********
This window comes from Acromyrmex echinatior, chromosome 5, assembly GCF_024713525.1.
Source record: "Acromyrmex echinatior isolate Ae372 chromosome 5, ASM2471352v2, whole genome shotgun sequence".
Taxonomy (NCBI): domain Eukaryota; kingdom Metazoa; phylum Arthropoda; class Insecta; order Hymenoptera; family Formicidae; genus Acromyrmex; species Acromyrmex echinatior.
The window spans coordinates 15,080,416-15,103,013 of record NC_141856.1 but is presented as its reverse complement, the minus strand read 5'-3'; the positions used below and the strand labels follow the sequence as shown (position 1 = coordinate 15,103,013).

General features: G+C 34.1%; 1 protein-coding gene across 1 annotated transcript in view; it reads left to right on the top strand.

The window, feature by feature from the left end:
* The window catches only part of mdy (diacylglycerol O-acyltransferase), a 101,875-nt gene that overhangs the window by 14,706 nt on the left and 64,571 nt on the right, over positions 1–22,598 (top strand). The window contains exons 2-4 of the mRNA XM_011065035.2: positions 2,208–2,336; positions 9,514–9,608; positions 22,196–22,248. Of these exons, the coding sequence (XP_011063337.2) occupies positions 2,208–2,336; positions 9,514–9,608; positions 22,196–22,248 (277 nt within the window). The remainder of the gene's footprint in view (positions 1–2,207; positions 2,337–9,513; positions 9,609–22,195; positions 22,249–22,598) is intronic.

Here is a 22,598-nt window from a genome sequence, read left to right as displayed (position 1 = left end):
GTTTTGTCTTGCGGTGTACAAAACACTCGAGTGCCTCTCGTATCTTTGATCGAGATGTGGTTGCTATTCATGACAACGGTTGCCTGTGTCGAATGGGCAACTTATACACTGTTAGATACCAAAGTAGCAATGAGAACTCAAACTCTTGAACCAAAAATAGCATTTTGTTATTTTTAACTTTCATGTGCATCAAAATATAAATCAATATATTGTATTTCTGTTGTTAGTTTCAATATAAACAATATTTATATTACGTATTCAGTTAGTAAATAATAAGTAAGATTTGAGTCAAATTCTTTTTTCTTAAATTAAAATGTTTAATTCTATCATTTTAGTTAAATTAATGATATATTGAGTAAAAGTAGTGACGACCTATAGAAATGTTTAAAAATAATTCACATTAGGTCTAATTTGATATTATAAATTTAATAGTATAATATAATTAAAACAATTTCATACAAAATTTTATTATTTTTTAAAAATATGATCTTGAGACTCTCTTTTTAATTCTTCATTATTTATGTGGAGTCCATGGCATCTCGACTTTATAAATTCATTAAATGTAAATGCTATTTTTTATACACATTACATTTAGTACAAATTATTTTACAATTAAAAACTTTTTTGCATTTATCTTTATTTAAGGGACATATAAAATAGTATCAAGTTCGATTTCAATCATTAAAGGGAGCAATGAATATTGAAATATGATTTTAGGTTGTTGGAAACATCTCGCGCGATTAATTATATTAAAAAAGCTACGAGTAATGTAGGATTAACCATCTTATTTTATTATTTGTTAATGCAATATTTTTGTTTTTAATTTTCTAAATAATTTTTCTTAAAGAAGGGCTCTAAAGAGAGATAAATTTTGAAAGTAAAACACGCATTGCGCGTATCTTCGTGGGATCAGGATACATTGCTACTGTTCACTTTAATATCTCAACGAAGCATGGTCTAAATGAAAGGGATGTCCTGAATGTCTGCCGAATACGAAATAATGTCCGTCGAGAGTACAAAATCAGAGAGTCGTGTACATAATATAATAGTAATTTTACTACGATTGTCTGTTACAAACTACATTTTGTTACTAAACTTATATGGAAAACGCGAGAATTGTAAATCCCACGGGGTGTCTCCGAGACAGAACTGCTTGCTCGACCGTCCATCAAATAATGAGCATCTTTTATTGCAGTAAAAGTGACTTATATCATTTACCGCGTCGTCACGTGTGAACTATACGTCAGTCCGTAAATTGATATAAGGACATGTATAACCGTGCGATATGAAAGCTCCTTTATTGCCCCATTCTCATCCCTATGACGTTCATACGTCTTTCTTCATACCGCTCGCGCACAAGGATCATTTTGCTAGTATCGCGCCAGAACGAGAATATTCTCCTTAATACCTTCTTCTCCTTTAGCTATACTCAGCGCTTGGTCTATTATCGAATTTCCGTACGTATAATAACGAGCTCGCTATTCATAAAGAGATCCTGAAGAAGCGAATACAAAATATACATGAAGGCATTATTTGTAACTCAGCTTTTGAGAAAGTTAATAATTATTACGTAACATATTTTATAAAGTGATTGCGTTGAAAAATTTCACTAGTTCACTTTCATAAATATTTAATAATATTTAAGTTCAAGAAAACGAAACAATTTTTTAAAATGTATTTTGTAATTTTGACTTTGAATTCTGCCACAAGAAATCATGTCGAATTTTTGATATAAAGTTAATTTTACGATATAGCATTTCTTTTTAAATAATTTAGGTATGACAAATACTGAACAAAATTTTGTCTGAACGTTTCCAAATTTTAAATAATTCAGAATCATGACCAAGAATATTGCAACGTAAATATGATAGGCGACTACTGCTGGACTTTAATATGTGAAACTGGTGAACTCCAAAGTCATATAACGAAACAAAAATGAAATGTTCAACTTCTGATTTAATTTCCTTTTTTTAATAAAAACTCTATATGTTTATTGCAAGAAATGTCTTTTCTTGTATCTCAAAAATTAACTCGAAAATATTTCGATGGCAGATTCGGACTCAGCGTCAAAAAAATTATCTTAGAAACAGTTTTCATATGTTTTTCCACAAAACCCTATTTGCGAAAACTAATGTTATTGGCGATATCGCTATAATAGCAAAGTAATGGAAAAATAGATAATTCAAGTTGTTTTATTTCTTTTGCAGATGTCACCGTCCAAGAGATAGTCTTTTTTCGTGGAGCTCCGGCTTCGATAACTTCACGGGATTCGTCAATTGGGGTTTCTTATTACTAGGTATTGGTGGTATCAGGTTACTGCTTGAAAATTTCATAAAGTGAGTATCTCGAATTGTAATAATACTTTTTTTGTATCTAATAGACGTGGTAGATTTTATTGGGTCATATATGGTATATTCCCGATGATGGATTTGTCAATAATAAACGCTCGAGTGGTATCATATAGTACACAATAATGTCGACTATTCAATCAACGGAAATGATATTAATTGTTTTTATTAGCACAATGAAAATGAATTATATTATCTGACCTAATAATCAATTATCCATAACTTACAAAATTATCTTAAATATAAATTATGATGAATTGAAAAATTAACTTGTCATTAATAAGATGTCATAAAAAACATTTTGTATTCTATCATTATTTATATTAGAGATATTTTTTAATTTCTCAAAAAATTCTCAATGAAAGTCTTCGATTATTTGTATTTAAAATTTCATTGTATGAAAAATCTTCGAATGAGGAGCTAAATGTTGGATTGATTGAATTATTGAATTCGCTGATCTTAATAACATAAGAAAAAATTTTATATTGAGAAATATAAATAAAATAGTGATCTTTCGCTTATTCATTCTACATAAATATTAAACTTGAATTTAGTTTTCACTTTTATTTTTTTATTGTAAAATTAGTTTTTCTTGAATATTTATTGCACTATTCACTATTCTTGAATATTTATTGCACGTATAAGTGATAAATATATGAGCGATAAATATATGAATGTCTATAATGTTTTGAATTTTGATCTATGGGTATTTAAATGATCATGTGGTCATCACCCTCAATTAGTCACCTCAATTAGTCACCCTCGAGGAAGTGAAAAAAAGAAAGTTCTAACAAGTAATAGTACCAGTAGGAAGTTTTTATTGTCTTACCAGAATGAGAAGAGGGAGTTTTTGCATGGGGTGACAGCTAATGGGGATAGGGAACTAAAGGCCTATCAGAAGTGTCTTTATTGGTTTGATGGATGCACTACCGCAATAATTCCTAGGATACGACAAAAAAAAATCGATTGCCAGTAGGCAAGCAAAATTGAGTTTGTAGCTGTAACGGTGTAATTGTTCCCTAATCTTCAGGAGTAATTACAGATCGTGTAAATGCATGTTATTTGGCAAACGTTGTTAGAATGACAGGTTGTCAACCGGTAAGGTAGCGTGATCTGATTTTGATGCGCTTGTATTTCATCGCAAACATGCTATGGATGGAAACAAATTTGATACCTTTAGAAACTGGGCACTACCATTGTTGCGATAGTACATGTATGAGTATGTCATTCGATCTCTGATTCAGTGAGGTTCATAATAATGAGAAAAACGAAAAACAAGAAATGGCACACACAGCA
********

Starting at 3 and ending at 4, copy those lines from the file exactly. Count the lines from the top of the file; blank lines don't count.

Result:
Taxonomy (NCBI): domain Eukaryota; kingdom Metazoa; phylum Arthropoda; class Insecta; order Hymenoptera; family Formicidae; genus Acromyrmex; species Acromyrmex echinatior.
The window spans coordinates 15,080,416-15,103,013 of record NC_141856.1 but is presented as its reverse complement, the minus strand read 5'-3'; the positions used below and the strand labels follow the sequence as shown (position 1 = coordinate 15,103,013).